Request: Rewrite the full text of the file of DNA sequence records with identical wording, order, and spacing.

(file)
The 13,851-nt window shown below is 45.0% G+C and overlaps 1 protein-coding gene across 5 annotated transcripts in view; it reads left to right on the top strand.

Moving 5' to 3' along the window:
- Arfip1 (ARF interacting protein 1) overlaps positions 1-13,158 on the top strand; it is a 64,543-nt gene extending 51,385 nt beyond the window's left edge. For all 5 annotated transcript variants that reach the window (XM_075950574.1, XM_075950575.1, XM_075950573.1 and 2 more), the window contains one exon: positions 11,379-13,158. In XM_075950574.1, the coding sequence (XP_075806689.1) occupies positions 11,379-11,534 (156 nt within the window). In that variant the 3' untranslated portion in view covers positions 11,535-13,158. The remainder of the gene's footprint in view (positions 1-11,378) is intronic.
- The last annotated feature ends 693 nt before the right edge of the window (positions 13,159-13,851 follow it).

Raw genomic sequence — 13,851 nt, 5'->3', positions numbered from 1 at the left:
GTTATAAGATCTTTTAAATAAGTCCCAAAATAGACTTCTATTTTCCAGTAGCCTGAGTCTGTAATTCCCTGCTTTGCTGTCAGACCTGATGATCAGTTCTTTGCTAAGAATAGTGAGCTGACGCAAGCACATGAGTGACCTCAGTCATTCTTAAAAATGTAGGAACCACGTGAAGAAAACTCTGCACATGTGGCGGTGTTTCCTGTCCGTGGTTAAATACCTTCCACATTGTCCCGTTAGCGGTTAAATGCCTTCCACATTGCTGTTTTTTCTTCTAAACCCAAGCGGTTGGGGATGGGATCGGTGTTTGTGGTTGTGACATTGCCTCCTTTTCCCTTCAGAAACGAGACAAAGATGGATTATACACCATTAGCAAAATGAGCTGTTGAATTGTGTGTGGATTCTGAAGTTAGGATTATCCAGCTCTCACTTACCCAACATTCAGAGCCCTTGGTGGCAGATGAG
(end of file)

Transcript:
The 13,851-nt window shown below is 45.0% G+C and overlaps 1 protein-coding gene across 5 annotated transcripts in view; it reads left to right on the top strand.

Moving 5' to 3' along the window:
- Arfip1 (ARF interacting protein 1) overlaps positions 1-13,158 on the top strand; it is a 64,543-nt gene extending 51,385 nt beyond the window's left edge. For all 5 annotated transcript variants that reach the window (XM_075950574.1, XM_075950575.1, XM_075950573.1 and 2 more), the window contains one exon: positions 11,379-13,158. In XM_075950574.1, the coding sequence (XP_075806689.1) occupies positions 11,379-11,534 (156 nt within the window). In that variant the 3' untranslated portion in view covers positions 11,535-13,158. The remainder of the gene's footprint in view (positions 1-11,378) is intronic.
- The last annotated feature ends 693 nt before the right edge of the window (positions 13,159-13,851 follow it).

Raw genomic sequence — 13,851 nt, 5'->3', positions numbered from 1 at the left:
GTTATAAGATCTTTTAAATAAGTCCCAAAATAGACTTCTATTTTCCAGTAGCCTGAGTCTGTAATTCCCTGCTTTGCTGTCAGACCTGATGATCAGTTCTTTGCTAAGAATAGTGAGCTGACGCAAGCACATGAGTGACCTCAGTCATTCTTAAAAATGTAGGAACCACGTGAAGAAAACTCTGCACATGTGGCGGTGTTTCCTGTCCGTGGTTAAATACCTTCCACATTGTCCCGTTAGCGGTTAAATGCCTTCCACATTGCTGTTTTTTCTTCTAAACCCAAGCGGTTGGGGATGGGATCGGTGTTTGTGGTTGTGACATTGCCTCCTTTTCCCTTCAGAAACGAGACAAAGATGGATTATACACCATTAGCAAAATGAGCTGTTGAATTGTGTGTGGATTCTGAAGTTAGGATTATCCAGCTCTCACTTACCCAACATTCAGAGCCCTTGGTGGCAGATGAG